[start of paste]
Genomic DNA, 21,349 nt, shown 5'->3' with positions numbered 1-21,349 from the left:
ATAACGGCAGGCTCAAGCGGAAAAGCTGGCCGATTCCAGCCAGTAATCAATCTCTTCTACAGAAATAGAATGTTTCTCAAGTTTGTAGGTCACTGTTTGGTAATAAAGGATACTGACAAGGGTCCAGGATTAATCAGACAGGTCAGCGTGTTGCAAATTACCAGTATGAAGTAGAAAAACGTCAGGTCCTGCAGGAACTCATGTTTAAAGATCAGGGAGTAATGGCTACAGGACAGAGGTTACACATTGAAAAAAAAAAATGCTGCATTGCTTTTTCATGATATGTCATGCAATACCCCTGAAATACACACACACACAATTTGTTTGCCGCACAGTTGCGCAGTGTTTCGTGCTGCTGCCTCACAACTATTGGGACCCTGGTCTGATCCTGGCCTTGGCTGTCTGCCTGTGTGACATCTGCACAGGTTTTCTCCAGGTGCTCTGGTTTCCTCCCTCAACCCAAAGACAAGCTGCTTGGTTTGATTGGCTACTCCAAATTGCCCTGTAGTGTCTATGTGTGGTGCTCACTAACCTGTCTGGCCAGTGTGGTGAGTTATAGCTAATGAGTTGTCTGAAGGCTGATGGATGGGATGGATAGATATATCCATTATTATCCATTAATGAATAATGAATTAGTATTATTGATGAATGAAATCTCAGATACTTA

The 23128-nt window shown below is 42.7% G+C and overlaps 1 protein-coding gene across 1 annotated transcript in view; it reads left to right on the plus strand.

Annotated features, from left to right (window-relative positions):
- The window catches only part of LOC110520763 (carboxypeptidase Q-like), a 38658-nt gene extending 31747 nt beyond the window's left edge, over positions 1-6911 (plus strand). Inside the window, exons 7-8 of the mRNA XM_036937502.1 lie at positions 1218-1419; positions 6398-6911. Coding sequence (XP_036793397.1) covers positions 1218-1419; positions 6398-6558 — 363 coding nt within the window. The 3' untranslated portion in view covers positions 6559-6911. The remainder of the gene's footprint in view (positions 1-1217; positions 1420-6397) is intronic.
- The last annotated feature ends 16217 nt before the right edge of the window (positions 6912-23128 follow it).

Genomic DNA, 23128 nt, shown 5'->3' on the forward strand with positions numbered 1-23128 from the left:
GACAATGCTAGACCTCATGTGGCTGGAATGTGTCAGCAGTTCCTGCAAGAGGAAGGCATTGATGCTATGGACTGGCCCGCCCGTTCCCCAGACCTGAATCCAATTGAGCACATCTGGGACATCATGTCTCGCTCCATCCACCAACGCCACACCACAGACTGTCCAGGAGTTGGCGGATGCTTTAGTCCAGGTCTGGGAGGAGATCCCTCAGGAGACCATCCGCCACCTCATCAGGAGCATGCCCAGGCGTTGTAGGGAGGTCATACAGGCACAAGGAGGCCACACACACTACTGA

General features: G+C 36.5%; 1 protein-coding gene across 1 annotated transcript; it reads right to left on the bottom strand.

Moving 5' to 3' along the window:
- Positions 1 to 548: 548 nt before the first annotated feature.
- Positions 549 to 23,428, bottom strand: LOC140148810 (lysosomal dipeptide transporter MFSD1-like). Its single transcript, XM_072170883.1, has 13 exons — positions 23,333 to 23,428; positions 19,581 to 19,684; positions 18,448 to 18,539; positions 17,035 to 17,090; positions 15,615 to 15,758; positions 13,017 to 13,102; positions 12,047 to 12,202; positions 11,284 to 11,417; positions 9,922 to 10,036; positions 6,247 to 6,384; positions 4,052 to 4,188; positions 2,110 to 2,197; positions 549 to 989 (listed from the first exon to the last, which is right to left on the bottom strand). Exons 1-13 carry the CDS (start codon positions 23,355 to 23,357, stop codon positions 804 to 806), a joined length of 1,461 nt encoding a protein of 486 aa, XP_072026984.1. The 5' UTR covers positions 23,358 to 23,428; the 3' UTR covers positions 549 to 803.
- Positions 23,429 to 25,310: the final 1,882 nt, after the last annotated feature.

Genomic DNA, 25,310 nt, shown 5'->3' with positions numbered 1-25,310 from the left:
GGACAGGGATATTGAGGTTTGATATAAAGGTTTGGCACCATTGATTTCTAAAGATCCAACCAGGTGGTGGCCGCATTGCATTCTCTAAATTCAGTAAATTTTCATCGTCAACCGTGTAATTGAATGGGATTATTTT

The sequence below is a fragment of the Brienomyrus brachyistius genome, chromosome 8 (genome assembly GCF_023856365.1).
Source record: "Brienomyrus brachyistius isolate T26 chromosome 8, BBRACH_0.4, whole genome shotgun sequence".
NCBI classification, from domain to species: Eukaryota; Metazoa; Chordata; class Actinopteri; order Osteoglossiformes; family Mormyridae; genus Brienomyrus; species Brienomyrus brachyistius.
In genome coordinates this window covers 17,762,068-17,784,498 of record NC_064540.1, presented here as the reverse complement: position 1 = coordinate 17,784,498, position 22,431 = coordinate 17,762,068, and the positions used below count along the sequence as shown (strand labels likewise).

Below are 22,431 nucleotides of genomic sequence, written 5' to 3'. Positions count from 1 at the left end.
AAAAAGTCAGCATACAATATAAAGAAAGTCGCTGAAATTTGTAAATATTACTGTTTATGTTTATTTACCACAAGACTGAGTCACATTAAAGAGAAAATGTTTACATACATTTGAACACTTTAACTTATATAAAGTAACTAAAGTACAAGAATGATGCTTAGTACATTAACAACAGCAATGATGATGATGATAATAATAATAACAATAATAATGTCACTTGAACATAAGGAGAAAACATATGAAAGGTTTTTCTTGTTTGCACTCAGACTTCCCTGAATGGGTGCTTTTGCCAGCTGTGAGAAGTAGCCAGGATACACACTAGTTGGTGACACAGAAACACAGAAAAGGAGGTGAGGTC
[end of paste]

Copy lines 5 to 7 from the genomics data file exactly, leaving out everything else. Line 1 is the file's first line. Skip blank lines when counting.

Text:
- The window catches only part of LOC110520763 (carboxypeptidase Q-like), a 38658-nt gene extending 31747 nt beyond the window's left edge, over positions 1-6911 (plus strand). Inside the window, exons 7-8 of the mRNA XM_036937502.1 lie at positions 1218-1419; positions 6398-6911. Coding sequence (XP_036793397.1) covers positions 1218-1419; positions 6398-6558 — 363 coding nt within the window. The 3' untranslated portion in view covers positions 6559-6911. The remainder of the gene's footprint in view (positions 1-1217; positions 1420-6397) is intronic.
- The last annotated feature ends 16217 nt before the right edge of the window (positions 6912-23128 follow it).

Genomic DNA, 23128 nt, shown 5'->3' on the forward strand with positions numbered 1-23128 from the left: